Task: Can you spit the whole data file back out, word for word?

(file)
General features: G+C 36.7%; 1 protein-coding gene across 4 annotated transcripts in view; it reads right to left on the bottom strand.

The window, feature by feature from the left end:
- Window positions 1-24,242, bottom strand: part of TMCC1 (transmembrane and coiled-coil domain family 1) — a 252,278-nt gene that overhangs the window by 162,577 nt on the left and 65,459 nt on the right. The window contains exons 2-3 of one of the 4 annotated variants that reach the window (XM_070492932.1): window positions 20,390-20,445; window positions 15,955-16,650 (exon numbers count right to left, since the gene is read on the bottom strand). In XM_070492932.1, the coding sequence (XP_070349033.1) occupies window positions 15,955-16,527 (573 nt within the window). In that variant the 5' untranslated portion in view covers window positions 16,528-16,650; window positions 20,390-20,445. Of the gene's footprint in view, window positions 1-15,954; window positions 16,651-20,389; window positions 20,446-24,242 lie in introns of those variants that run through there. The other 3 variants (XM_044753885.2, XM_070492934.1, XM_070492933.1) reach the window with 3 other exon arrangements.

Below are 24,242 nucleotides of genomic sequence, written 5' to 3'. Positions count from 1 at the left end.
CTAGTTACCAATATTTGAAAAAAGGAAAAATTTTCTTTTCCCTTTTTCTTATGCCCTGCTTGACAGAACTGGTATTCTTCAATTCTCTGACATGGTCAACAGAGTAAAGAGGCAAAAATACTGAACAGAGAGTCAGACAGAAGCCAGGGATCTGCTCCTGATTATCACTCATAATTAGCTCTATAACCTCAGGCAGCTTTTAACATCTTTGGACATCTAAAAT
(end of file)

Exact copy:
General features: G+C 36.7%; 1 protein-coding gene across 4 annotated transcripts in view; it reads right to left on the bottom strand.

The window, feature by feature from the left end:
- Window positions 1-24,242, bottom strand: part of TMCC1 (transmembrane and coiled-coil domain family 1) — a 252,278-nt gene that overhangs the window by 162,577 nt on the left and 65,459 nt on the right. The window contains exons 2-3 of one of the 4 annotated variants that reach the window (XM_070492932.1): window positions 20,390-20,445; window positions 15,955-16,650 (exon numbers count right to left, since the gene is read on the bottom strand). In XM_070492932.1, the coding sequence (XP_070349033.1) occupies window positions 15,955-16,527 (573 nt within the window). In that variant the 5' untranslated portion in view covers window positions 16,528-16,650; window positions 20,390-20,445. Of the gene's footprint in view, window positions 1-15,954; window positions 16,651-20,389; window positions 20,446-24,242 lie in introns of those variants that run through there. The other 3 variants (XM_044753885.2, XM_070492934.1, XM_070492933.1) reach the window with 3 other exon arrangements.

Below are 24,242 nucleotides of genomic sequence, written 5' to 3'. Positions count from 1 at the left end.
CTAGTTACCAATATTTGAAAAAAGGAAAAATTTTCTTTTCCCTTTTTCTTATGCCCTGCTTGACAGAACTGGTATTCTTCAATTCTCTGACATGGTCAACAGAGTAAAGAGGCAAAAATACTGAACAGAGAGTCAGACAGAAGCCAGGGATCTGCTCCTGATTATCACTCATAATTAGCTCTATAACCTCAGGCAGCTTTTAACATCTTTGGACATCTAAAAT